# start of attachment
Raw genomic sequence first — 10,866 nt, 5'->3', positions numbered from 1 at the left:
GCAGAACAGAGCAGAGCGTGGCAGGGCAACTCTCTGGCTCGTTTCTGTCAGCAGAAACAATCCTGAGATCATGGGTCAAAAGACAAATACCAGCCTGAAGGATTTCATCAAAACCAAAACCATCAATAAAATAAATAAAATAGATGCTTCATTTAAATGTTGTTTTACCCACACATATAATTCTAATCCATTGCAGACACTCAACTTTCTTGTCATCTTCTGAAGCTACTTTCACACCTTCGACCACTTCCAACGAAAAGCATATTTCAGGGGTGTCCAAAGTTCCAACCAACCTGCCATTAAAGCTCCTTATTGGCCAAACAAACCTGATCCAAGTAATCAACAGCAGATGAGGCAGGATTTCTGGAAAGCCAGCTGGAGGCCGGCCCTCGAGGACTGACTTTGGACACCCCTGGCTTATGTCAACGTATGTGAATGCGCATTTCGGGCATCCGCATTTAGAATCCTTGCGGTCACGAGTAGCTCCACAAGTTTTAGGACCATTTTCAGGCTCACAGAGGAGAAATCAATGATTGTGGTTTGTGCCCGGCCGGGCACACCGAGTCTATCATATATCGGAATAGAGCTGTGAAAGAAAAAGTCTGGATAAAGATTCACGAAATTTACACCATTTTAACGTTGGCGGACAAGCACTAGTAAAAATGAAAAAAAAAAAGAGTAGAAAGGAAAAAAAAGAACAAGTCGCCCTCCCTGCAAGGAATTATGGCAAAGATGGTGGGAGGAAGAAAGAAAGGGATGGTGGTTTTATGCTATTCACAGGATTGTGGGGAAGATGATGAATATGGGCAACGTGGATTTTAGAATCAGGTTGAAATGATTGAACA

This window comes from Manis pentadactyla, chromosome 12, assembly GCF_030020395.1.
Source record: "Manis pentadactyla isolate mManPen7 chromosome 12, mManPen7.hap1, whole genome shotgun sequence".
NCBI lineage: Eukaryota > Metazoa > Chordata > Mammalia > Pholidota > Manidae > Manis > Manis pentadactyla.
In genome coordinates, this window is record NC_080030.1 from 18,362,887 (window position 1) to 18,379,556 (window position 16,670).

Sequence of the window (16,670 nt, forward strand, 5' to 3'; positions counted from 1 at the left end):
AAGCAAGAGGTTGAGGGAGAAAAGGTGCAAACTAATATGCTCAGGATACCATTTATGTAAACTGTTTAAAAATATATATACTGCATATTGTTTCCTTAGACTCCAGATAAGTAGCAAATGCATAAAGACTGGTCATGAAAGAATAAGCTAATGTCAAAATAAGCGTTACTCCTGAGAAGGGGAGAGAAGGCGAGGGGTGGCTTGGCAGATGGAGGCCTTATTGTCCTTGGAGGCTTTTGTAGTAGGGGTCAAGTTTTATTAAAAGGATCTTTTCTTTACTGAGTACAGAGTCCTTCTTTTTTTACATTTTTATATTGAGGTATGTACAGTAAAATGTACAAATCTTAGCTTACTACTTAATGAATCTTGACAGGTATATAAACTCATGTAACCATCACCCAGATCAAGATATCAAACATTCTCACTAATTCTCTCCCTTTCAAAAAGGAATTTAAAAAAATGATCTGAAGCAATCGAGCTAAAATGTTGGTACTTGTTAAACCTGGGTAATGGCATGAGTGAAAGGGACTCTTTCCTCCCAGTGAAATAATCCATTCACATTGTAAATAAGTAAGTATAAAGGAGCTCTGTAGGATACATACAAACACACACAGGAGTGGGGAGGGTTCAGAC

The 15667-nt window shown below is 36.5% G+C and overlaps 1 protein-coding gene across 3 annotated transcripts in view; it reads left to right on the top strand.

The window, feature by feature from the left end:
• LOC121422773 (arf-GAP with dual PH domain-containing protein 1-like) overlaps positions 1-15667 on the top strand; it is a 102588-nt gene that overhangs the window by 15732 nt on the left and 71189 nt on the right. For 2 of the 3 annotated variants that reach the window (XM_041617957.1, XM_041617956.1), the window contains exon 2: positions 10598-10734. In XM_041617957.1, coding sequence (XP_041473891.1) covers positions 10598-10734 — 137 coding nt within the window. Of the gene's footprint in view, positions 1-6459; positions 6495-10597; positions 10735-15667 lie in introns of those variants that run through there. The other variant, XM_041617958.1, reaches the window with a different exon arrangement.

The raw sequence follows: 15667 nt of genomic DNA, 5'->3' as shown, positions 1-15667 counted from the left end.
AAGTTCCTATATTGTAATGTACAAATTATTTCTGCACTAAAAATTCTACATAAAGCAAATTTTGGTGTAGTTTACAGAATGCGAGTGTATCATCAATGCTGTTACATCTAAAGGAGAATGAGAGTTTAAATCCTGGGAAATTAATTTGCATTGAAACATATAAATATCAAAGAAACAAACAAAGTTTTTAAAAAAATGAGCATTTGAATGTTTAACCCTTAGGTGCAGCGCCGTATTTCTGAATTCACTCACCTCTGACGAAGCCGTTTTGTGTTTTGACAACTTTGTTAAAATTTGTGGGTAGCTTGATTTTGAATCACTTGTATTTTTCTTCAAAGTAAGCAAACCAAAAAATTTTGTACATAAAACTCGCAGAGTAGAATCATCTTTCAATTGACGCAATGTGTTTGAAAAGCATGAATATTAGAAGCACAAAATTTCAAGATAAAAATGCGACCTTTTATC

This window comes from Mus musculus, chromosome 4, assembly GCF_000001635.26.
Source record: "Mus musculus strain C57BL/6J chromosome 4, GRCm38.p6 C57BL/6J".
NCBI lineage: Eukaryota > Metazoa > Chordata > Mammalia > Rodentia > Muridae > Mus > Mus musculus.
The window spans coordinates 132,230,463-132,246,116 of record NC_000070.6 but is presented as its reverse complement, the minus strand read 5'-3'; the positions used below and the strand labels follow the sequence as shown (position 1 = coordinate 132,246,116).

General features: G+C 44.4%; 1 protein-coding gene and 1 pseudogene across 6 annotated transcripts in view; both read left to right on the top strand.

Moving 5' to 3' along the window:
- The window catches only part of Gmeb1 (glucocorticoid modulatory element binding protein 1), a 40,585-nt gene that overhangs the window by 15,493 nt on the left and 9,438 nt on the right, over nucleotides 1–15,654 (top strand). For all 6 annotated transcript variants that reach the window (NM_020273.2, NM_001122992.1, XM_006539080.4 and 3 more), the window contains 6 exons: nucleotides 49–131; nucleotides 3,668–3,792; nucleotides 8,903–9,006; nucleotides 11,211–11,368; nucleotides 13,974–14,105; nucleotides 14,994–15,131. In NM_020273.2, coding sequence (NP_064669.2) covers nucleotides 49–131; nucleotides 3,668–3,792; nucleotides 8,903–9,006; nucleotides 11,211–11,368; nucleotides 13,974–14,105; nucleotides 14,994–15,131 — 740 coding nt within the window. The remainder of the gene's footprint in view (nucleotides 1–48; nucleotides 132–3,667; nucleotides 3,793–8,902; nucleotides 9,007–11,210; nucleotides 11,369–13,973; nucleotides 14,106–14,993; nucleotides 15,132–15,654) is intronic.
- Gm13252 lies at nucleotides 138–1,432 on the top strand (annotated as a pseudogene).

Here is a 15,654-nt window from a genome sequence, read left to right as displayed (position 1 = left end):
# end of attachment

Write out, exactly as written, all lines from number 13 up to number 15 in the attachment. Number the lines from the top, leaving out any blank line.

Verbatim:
AAGTTCCTATATTGTAATGTACAAATTATTTCTGCACTAAAAATTCTACATAAAGCAAATTTTGGTGTAGTTTACAGAATGCGAGTGTATCATCAATGCTGTTACATCTAAAGGAGAATGAGAGTTTAAATCCTGGGAAATTAATTTGCATTGAAACATATAAATATCAAAGAAACAAACAAAGTTTTTAAAAAAATGAGCATTTGAATGTTTAACCCTTAGGTGCAGCGCCGTATTTCTGAATTCACTCACCTCTGACGAAGCCGTTTTGTGTTTTGACAACTTTGTTAAAATTTGTGGGTAGCTTGATTTTGAATCACTTGTATTTTTCTTCAAAGTAAGCAAACCAAAAAATTTTGTACATAAAACTCGCAGAGTAGAATCATCTTTCAATTGACGCAATGTGTTTGAAAAGCATGAATATTAGAAGCACAAAATTTCAAGATAAAAATGCGACCTTTTATC

This window comes from Mus musculus, chromosome 4, assembly GCF_000001635.26.
Source record: "Mus musculus strain C57BL/6J chromosome 4, GRCm38.p6 C57BL/6J".